Shortly after I finished writing my middle-grade novel THE WITCH WORE PINK, someone asked me what it was about. I was stumped. How in the world was I supposed to describe the book when I’d spent months agaonizing over the 40,000 words in it? There was no way I could sum it up in a simple sentence, I thought. They’d just have to read it. But that wasn’t going to happen. They couldn’t read it unless I started carrying copies of my manuscript around with me. Even then, it wasn’t too much to ask that I at least give them an idea of what it was about. I just didn’t know how to do that.
As a writer, I’ve attended many writing workshops that include some type of focus on marketing yourself and your skills. One of the common pieces of advice is to create an ‘Elevator Pitch,’ which is usually described as the 2-minute sales pitch you’d give to an editor or agent if you suddenly found yourself riding an elevator with that superstar. You have a captive audience – what would you say?
I’m working on it. I have formed a 2-minute pitch in my head and usually open query letters with that very statement. But I’d never actually participated in an elevator pitch until I went to Beijing. There in the elevator of the Park Plaza Hotel, we encountered a lone Chinese woman with a mission.
We stepped into the elevator and I noticed that all the buttons were lit up.
“Ni Hao,” she said. We answered in kind.
“You go to Great Wall?” she asked. We nodded and told her we had, thinking that she was making conversation. “I can take you on tour. Great Wall, Forbidden City. You go to Summer Palace?” We nodded. “Temple of Heaven?” We nodded again as the doors opened onto an empty floor. The doors closed and she continued her pitch. On the next floor the doors opened again and we finally understood that she’d pressed all the buttons, hoping to catch riders going down.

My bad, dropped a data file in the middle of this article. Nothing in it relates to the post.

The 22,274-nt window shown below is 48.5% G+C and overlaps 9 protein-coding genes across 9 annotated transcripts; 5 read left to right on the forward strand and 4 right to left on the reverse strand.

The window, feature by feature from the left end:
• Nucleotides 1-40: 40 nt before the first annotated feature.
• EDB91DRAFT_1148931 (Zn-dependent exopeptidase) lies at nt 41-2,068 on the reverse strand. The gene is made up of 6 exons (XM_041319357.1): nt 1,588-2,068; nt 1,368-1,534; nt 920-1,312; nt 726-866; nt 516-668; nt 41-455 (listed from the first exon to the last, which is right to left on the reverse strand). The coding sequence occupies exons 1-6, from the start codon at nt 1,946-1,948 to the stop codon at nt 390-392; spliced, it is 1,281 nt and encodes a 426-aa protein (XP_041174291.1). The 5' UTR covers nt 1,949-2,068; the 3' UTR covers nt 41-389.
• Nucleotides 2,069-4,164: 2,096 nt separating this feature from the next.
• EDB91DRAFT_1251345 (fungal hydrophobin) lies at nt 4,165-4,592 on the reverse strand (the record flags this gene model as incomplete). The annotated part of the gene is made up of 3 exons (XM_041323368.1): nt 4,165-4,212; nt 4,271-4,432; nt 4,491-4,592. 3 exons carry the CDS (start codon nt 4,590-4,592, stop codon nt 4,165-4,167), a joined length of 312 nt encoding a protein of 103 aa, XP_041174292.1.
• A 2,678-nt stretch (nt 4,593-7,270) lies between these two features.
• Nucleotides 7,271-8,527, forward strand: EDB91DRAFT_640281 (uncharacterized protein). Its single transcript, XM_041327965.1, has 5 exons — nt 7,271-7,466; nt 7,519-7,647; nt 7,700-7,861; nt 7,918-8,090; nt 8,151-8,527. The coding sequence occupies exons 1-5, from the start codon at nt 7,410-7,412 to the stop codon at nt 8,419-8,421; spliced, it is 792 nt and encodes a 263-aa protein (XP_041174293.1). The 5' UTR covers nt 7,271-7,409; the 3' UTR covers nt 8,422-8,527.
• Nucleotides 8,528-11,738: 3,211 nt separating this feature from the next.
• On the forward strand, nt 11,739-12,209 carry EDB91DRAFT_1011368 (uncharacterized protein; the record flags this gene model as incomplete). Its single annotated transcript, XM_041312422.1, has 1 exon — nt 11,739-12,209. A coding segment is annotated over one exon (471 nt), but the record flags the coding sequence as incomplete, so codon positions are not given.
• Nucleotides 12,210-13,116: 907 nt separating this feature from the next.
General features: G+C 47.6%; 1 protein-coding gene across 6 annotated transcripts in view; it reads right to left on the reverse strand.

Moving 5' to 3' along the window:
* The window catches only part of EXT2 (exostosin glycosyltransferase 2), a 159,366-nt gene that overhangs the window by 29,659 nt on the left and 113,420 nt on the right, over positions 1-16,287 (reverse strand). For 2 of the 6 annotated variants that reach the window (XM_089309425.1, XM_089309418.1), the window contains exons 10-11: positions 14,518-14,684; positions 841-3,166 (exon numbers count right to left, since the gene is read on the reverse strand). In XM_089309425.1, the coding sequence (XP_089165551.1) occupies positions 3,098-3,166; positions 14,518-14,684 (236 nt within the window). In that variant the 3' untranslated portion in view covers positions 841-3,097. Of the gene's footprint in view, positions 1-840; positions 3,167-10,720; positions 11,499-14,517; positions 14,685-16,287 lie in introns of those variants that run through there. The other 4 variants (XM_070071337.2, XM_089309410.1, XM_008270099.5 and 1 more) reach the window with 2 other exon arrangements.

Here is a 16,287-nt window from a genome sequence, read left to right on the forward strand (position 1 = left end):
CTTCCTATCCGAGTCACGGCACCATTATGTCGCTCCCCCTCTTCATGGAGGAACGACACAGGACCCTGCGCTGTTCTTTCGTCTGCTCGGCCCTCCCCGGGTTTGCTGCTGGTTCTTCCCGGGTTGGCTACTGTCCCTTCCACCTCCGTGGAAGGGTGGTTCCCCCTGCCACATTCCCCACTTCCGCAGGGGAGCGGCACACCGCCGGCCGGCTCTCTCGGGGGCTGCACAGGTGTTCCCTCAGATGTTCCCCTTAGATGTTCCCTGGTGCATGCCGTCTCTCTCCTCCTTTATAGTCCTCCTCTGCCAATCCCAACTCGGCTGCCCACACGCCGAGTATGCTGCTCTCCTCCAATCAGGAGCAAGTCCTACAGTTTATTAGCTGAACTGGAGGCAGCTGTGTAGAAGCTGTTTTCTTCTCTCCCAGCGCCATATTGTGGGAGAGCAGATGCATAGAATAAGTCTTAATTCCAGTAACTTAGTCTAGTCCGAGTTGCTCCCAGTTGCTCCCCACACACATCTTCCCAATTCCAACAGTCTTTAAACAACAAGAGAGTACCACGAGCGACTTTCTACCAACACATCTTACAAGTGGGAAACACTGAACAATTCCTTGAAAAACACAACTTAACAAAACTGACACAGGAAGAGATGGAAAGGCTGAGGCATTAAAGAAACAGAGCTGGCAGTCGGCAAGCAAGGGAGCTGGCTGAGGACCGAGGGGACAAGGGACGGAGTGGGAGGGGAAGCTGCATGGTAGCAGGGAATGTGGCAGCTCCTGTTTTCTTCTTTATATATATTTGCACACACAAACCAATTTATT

By now, the woman was pulling out business cards and a brochure. She was a tour operator, looking to drum up business in a hotel elevator, of all places.
I have to admit, I admired her gumption.
The Beijing sales force are masters at guerilla marketing. By that, I mean that they really know how to think outside the box and go for the sale – full force.
I encountered this repeatedly. Consider the man at the top of the 23rd tower of the Mutianyu Great Wall. Undoubtedly, he climbed up there every day, hauling cases of water that he sold at exorbitant fees to thirsty hikers who’d trekked to the top.
Or the incense dealers standing at the top of the subway escalator, hoping to be the first of hundreds of incense sellers that every visitor to the Lama Temple encounters.
Guerilla marketing. It’s a way of life in Beijing.
As I said, I’ve read several books on the subject and heard more than a few presenters talk about guerilla marketing and writing. We’re encouraged to find new ways to get our names out there, to create niche markets, to sell books at estate auctions, produce stands, during county fairs or anywhere else we think we can find an audience to connect with our work. It’s all great theory, but I’d never seen it practiced as well as I did in China, where it isn’t just theory and marketing strategy, but almost life-or-death competition in a mega-metropolis.